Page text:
David Iben put it well when he said, 'Volatility is not a risk we care about. What we care about is avoiding the permanent loss of capital.' It's only natural to consider a company's balance sheet when you examine how risky it is, since debt is often involved when a business collapses. We note that Hind Rectifiers Limited (NSE:HIRECT) does have debt on its balance sheet. But should shareholders be worried about its use of debt?
When Is Debt Dangerous?
Debt is a tool to help businesses grow, but if a business is incapable of paying off its lenders, then it exists at their mercy. In the worst case scenario, a company can go bankrupt if it cannot pay its creditors. While that is not too common, we often do see indebted companies permanently diluting shareholders because lenders force them to raise capital at a distressed price. Of course, the upside of debt is that it often represents cheap capital, especially when it replaces dilution in a company with the ability to reinvest at high rates of return. The first step when considering a company's debt levels is to consider its cash and debt together.
What Is Hind Rectifiers's Net Debt?
You can click the graphic below for the historical numbers, but it shows that as of March 2019 Hind Rectifiers had ₹636.4m of debt, an increase on ₹509.3m, over one year. And it doesn't have much cash, so its net debt is about the same.
How Healthy Is Hind Rectifiers's Balance Sheet?
Zooming in on the latest balance sheet data, we can see that Hind Rectifiers had liabilities of ₹874.1m due within 12 months and liabilities of ₹189.8m due beyond that. Offsetting this, it had ₹2.52m in cash and ₹665.4m in receivables that were due within 12 months. So its liabilities total ₹396.0m more than the combination of its cash and short-term receivables.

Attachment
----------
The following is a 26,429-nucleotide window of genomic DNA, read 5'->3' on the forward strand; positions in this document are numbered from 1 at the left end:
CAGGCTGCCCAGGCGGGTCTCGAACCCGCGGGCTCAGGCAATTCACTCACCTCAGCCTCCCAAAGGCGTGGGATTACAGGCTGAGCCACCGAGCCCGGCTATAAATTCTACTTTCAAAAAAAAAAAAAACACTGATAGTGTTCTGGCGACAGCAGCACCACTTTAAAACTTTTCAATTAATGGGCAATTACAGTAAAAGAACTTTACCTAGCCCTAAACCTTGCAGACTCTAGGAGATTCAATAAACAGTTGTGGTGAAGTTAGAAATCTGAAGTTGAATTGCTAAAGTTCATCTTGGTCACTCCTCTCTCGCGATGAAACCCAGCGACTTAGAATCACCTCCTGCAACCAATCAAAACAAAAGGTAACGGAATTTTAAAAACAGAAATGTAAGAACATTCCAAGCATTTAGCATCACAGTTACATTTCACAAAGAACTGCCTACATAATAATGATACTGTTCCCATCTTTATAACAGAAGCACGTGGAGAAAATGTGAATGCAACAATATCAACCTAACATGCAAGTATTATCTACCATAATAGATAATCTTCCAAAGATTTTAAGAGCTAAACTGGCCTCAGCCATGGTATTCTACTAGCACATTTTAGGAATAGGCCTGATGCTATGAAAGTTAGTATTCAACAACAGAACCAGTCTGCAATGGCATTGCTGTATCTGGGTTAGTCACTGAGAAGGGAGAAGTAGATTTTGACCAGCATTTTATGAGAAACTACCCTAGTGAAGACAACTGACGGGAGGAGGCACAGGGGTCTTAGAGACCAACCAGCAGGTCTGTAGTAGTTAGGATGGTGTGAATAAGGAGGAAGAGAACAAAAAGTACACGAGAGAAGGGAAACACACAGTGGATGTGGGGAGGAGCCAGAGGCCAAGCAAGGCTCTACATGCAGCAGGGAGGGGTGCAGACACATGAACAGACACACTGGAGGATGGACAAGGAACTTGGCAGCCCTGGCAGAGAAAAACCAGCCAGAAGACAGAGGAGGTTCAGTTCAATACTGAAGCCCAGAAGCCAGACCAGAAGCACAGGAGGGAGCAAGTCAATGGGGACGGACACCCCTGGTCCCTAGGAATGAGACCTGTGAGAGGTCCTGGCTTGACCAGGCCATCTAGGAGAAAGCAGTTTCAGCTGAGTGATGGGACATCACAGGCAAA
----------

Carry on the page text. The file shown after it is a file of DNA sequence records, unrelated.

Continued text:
Of course, Hind Rectifiers has a market capitalization of ₹2.05b, so these liabilities are probably manageable. However, we do think it is worth keeping an eye on its balance sheet strength, as it may change over time.
We use two main ratios to inform us about debt levels relative to earnings. The first is net debt divided by earnings before interest, tax, depreciation, and amortization (EBITDA), while the second is how many times its earnings before interest and tax (EBIT) covers its interest expense (or its interest cover, for short). Thus we consider debt relative to earnings both with and without depreciation and amortization expenses.
Hind Rectifiers's net debt is sitting at a very reasonable 2.1 times its EBITDA, while its EBIT covered its interest expense just 4.3 times last year. While that doesn't worry us too much, it does suggest the interest payments are somewhat of a burden. Notably, Hind Rectifiers's EBIT launched higher than Elon Musk, gaining a whopping 134% on last year. When analysing debt levels, the balance sheet is the obvious place to start. But you can't view debt in total isolation; since Hind Rectifiers will need earnings to service that debt. So if you're keen to discover more about its earnings, it might be worth checking out this graph of its long term earnings trend.
Finally, a company can only pay off debt with cold hard cash, not accounting profits. So we clearly need to look at whether that EBIT is leading to corresponding free cash flow. During the last three years, Hind Rectifiers burned a lot of cash. While investors are no doubt expecting a reversal of that situation in due course, it clearly does mean its use of debt is more risky.
Hind Rectifiers's conversion of EBIT to free cash flow was a real negative on this analysis, although the other factors we considered were considerably better There's no doubt that its ability to grow its EBIT is pretty flash. When we consider all the factors mentioned above, we do feel a bit cautious about Hind Rectifiers's use of debt. While we appreciate debt can enhance returns on equity, we'd suggest that shareholders keep close watch on its debt levels, lest they increase. We'd be motivated to research the stock further if we found out that Hind Rectifiers insiders have bought shares recently. If you would too, then you're in luck, since today we're sharing our list of reported insider transactions for free.
If you're interested in investing in businesses that can grow profits without the burden of debt, then check out this free list of growing businesses that have net cash on the balance sheet.
We aim to bring you long-term focused research analysis driven by fundamental data. Note that our analysis may not factor in the latest price-sensitive company announcements or qualitative material.
If you spot an error that warrants correction, please contact the editor at firstname.lastname@example.org. This article by Simply Wall St is general in nature. It does not constitute a recommendation to buy or sell any stock, and does not take account of your objectives, or your financial situation. Simply Wall St has no position in the stocks mentioned. Thank you for reading.